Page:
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COA Affirmed Husband was Voluntarily Underemployed, but the Income Imputation was Remanded


By Michael R. Kohlhaas, Cross Glazier Reed Burroughs, PC

Walters v. Walters (April 22, 2022) (Voluntary Underemployment / Child Support Case)

HELD: Trial court acted within its discretion when it found Husband to be voluntarily underemployed for child support purposes, but the amount of income to which Husband was imputed was remanded for a hearing on how much Husband could reasonably expect to earn in the community in which he lived. FACTS & PROCEDURAL HISTORY: Husband and Wife have three children together. Wife filed a petition for dissolution of marriage in 2019. Husband had approximately 20 years of work experience in the pipeline industry as a boom operator and supervisor. Husband earned approximately $200,000 per year from 2016 to 2018, though this required Husband to live and work in West Virginia, apart from Wife and the children for months at a time. At the final hearing, Wife testified that Husband frequently threatened to become a "deadbeat” and not pay child support in the event of a divorce. After Wife filed, Husband did not return to the pipeline industry, and instead began working as a car salesman making $2,500 per month. The trial court found Wife’s testimony that Husband would deliberately become a deadbeat to be credible and found that Husband was voluntarily underemployed. Further, the trial court imputed to Husband a level of income that was consistent with what Husband earned in 2016-2018. Husband appealed. On the issue of whether Husband was voluntarily underemployed, the Court of Appeals viewed Husband’s appeal as an invitation to reweigh the evidence presented to the trial court, which it declined to do. However, as to the amount of income imputed to Husband, the Court of Appeals was concerned that no evidence was presented that Husband could continue to earn an income locally similar to what he earned in 2016-2018 working in West Virginia. The trial court had specifically entered a finding that it was not requiring Husband to return to work in West Virginia. Thus, the finding that Husband was voluntarily underemployed was affirmed, but the income imputation determination was remanded “for a hearing on Husband’s prevailing job opportunities and earnings levels in the community.” ___________________________________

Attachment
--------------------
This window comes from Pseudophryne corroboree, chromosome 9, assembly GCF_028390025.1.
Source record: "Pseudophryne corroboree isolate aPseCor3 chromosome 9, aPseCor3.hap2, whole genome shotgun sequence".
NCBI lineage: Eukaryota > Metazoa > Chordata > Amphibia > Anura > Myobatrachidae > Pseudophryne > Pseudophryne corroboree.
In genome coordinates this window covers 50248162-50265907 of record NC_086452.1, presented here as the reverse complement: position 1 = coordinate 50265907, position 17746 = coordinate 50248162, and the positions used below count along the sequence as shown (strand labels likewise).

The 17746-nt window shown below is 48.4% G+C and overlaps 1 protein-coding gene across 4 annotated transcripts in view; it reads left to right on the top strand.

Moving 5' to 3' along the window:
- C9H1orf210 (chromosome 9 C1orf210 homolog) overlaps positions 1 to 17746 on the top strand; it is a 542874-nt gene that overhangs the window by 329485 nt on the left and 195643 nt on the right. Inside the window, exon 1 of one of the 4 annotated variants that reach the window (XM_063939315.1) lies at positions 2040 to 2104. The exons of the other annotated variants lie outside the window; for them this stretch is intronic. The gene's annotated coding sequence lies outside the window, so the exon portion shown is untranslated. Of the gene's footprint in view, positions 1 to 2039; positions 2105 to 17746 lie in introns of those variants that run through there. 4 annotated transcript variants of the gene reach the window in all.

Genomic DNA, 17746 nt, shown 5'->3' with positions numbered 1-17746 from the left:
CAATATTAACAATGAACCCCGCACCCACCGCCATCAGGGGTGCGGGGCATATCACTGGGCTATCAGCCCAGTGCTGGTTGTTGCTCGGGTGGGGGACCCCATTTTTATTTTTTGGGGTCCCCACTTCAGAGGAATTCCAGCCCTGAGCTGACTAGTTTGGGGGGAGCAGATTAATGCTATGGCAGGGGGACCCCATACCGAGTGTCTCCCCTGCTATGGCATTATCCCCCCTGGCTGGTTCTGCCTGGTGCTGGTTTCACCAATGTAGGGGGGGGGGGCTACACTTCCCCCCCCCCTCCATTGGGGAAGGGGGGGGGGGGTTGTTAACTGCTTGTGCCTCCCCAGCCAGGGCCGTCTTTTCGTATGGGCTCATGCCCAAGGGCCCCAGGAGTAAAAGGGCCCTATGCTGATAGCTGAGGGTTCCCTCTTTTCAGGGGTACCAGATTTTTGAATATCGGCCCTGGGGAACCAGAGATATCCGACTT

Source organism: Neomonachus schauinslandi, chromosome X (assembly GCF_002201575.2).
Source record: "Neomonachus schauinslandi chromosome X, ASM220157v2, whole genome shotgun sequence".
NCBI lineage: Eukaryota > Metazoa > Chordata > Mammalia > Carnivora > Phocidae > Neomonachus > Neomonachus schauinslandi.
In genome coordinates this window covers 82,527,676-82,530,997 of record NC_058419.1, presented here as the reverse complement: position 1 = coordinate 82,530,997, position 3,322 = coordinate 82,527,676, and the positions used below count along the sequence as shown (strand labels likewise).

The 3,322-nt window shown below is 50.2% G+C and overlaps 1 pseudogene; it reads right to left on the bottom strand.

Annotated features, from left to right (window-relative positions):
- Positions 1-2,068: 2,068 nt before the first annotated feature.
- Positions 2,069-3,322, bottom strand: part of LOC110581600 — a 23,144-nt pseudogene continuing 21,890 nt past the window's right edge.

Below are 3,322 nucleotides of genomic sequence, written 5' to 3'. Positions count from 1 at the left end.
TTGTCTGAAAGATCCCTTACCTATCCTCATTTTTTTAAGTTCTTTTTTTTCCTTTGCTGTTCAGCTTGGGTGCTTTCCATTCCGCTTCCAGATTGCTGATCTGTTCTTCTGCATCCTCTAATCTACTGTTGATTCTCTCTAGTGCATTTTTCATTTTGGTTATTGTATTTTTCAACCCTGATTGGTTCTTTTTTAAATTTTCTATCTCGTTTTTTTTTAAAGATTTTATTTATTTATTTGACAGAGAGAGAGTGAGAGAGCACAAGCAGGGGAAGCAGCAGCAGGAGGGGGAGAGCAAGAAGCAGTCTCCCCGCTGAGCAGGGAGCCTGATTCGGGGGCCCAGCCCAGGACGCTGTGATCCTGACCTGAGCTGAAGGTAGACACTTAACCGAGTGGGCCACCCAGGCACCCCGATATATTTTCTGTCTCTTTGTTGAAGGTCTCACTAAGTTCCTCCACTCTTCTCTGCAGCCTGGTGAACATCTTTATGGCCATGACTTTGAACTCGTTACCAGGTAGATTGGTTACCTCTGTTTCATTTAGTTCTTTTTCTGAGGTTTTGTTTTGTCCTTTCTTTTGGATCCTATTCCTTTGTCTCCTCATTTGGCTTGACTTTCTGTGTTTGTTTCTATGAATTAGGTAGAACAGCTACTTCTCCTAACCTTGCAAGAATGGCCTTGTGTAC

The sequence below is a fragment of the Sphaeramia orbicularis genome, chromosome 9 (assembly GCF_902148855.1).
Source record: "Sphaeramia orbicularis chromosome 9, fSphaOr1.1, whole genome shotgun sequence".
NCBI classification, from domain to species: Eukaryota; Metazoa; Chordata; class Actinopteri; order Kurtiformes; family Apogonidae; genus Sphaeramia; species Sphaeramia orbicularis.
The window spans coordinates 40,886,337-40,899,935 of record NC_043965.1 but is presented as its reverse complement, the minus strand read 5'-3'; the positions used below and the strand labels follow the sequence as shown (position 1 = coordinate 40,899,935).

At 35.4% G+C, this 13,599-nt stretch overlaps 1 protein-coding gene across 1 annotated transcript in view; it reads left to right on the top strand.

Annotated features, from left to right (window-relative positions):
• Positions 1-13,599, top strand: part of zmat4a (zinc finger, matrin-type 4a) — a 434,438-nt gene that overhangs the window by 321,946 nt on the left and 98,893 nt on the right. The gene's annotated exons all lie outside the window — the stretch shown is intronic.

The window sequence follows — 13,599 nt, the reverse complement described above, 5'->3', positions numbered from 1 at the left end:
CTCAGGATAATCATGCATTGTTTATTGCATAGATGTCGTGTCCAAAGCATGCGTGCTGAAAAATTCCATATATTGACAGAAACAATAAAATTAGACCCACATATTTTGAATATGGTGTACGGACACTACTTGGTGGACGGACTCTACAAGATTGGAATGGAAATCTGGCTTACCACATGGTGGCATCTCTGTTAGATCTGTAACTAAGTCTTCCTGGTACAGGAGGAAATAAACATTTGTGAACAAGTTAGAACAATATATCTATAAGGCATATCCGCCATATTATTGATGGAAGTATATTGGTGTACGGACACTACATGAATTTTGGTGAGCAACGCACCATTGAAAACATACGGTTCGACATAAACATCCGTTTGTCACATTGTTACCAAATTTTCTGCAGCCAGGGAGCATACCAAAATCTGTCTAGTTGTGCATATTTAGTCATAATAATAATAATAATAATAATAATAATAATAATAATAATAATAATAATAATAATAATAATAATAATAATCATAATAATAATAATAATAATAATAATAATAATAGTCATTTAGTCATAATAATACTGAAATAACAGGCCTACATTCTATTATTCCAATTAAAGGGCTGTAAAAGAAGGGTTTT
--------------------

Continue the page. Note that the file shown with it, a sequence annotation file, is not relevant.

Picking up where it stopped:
James A. Reed and Michael R. Kohlhaas represent clients in a wide spectrum of relationship transition and wealth planning matters, including premarital agreements, estate planning, cohabitation, separation, divorce (especially involving high net worth individuals and/or complex asset issues), custody, parenting arrangements, adoption, and domestic partnerships. Cross Glazier Reed Burroughs, PC, is the premiere boutique family law firm in the state of Indiana. Visit the firm’s website at


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